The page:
More Divided Differences

Look at the right side of that equation. If you’ll notice, it looks sorta like a derivative. In fact, if you want to get really technical, it is a derivative.
Remember the Mean Value Theorem?
There exists \(\xi\in[x_0,x_1]\) such that:

If you’ll recall from the end of last lecture, it’s totally possible to calculate larger divided differences like \(f[x_0,x_1,x_2]\). We can use this same concept to calculate higher order derivatives using Newton’s Divided Differences. Generally:
If \(f\in C^n([a,b]), \exists\xi\in[a,b]\) such that \(f[x_0,…,x_n] = \frac{f^{(n)}(\xi)}{n!}\)

Limitations of the Lagrage Interpolant

The more points (x_0,x_1,…,x_n) you have, the less accurate your interpolant becomes (especially at the extrema). This is because more points means a higher degree polynomial, so in order to match all those roots near the extrema, the polynomial must oscillate wildly. How do we fix this issue?
Well, the idea is just to use polynomials with lower degrees, to avoid the too many points issue. In order to still cover the entire interval we want to interpolate over, we will divide it into subintervals, so that for any given problem we are working with a more limited number of points. TODO: make a nice graph displaying an interpolant with subintervals The idea is to divide the subinterval at several points, which we will call nodes. For each pair of nodes \([x_i,x_{i+1}]\), we will create a polynomial interpolant.
The most obvious method is to simply create a Lagrange Interpolant for every subinterval (i.e. every pair of nodes). This is simpler, and requires less calculation, but it doesn’t match slopes.
In order to make our interpolant more accurate, we have to try something more advanced. So far, we have based our interpolant only on the points at \(f(x_k)\), supplied by the originally given data.
However, to make our interpolant more accurate, we can try to also match the derivatives, to help our “slopes don’t match” error. We want to construct our polynomial interpolant such that:

To have the ability to match slopes according to the above definition, you need quadratic polyonmials. This method of matching the points, and the slopes (i.e. first derivatives) is known as the Hermite Interpolant. You can read more about them in section 3.4 in the book.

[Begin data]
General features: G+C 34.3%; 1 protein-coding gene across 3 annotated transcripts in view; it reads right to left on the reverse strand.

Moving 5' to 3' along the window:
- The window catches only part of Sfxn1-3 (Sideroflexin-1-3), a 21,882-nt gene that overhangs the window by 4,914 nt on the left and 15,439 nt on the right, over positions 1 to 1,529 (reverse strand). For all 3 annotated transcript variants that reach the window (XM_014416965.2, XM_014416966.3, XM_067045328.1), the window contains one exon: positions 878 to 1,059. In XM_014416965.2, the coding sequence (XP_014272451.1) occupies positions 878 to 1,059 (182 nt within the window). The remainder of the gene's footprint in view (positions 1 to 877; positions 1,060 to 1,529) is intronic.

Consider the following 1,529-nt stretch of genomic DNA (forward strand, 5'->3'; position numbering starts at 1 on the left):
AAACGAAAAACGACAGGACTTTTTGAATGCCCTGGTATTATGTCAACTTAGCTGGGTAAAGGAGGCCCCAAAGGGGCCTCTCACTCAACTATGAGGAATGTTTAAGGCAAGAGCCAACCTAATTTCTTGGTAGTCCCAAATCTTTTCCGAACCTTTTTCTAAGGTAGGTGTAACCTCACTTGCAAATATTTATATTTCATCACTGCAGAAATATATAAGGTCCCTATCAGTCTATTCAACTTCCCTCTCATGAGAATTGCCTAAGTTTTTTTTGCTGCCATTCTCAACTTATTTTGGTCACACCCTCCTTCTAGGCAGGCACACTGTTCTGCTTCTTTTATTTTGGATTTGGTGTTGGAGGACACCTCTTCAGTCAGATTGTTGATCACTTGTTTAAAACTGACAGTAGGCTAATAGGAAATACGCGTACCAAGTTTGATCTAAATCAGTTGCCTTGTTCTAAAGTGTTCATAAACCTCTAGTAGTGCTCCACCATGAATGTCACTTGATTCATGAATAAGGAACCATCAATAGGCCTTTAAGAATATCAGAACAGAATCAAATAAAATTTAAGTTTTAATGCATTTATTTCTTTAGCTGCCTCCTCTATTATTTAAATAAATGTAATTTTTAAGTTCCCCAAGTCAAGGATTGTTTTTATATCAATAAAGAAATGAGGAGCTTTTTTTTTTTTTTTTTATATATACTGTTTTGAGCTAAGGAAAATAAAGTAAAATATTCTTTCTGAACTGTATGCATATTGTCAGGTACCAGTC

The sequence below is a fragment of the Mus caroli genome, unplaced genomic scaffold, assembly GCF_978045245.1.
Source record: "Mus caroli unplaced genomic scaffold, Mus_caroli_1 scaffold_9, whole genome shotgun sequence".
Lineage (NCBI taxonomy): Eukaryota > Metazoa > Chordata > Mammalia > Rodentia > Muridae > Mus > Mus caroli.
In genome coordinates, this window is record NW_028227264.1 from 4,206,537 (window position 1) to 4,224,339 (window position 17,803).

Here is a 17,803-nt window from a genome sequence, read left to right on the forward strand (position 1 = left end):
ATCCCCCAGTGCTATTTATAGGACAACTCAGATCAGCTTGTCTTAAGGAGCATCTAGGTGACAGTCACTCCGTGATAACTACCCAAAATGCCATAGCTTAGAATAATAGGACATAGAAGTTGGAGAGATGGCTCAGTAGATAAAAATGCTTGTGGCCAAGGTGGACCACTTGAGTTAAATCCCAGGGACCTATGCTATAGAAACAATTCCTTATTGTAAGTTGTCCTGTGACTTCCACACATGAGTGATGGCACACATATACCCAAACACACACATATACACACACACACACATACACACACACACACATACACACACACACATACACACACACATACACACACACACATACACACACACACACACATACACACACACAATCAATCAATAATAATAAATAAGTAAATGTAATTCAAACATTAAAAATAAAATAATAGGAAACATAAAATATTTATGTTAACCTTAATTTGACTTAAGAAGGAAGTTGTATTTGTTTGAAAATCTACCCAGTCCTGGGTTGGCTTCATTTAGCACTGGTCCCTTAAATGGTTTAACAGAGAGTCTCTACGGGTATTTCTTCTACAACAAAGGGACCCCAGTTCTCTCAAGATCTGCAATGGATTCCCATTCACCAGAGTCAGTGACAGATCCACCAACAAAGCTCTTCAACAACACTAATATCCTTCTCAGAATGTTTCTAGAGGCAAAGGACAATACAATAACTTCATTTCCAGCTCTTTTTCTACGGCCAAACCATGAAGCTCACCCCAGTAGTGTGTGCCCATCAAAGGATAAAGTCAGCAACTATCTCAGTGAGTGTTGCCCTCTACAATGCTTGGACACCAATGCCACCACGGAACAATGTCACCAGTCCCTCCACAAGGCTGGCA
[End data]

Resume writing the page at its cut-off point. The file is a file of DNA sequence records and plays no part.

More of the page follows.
However, today we will be going over a concept known as Cubic Splines. To do that, we will make a polynomial of degree three that matches the point, the slope (first derivative) and the second derivative.

Let’s make the meaning of the above equivalence a little bit more clear. Consider the right edge of the first sub-interval. To the left is a polynomial approximation \(P_0\), and to the right is another polynomial approximation \(P_1\). They meet at the edge of the subinterval, at the point \(x_1\). At that point, we want to make sure of the following:

In plain English, and just to drive the point home, at the edge of the subinterval, the polynomial and the polynomial on the right don’t just meet up at the point \(f(x_1)\), they also both match the first and second derivative of \(f\) at \(x_1\).
Up until now, we’ve been looking at the edge of one subinterval, but now let’s start working towards a general definition. In fact, here’s the definition right here:

Definition of a Cubic Spline Interpolant

A cubic spline interpolant of \(f\) is a function \(S(x)\) with the following characteristics:

TODO: Create a nice graph showing multiple S_j(x).
\(S_j(x)\) is a cubic polynomial i.e. \(S_j(x) =A_j+B_j(x-x_j)+C_j(x-x_j)^2+D_j(x-x_j)^3\)
We add the \( -x_j\) so that at each point, we can easily calculate \(A_j\), since the other terms easily go to \(0\).
The third condition is that \(S_j(x_j) = f(x_j)\) and \(S_j(x_{j+1}) = f(x_{j+1})\). We must also include the condition that the subintervals match each other at their extrema.

The next two conditions are very similar, except for the first and second derivatives instead of the points.

For the first and second derivative, we don’t always know \(f’\) or \(f’’\), so we don’t need \(S_j’\) or \(S_j’’\) to match the function f. We will see that having them match each other guarantees a continuity of the derivative and second derivative, which helps with accuracy.
To summarize:

  1. \(S(x) = S_j(x)\) over \([x_j,x_{j=1}]\) for \(j=0,1,…,n-1\)
  2. \(S_j(x) =A_j+B_j(x-x_j)+C_j(x-x_j)^2+D_j(x-x_j)^3\)
  3. \(S_j(x_{j+1})=S_{j+1}(x_{j+1}) = f(x_{j+1}) \textrm { for } j=0,…,n-1\)
  4. \(S_j’(x_{j+1}) = S_{j+1}’(x_{j+1}) \textrm { for } j=0,…,n-2\)
  5. \(S_j’‘(x_{j+1}) = S_{j+1}’‘(x_{j+1}) \textrm { for } j=0,…,n-2\)

There are two extra conditions we can take a look at to further improve the performance of our splines.
First, a natural cubic spline is one where:

Or in other words, because we don’t know anything about the second derivatives at the end points, we will just zero them out.
Second, a Clamped Cubic Spline is one where:

Or in other words, the first derivative of our polynomial at the end points should be equal to the slope of the actual function.

Error in cubic Splines

The real error term is more general, but we’re going to suppose that all nodes are equidistant. This makes it a lot easier to understand. We will say that \(h\) is the distance between two points, i.e. \(h=x_{j+1} - x_j\).
Then we can say that:

This means that we have a fourth order error bound. In other words, for small \(h\), error will be very small.


Build the natural cubic spline

$$ \begin{array}{c|c} x & f(x)
-1 & 0.8
-0.5 & 0.9
10 & 1.1
0.5 & 1.3 \end{array}

S_0(x) =A_0+B_0(x-x_0)+C_0(x-x_0)^2+D_0(x-x_0)^3 S_0(x_0) = A_0 = f(x_0) = 0.8 $$
Let’s switch gears over to looking at the coefficients. It should be relatively obvious that: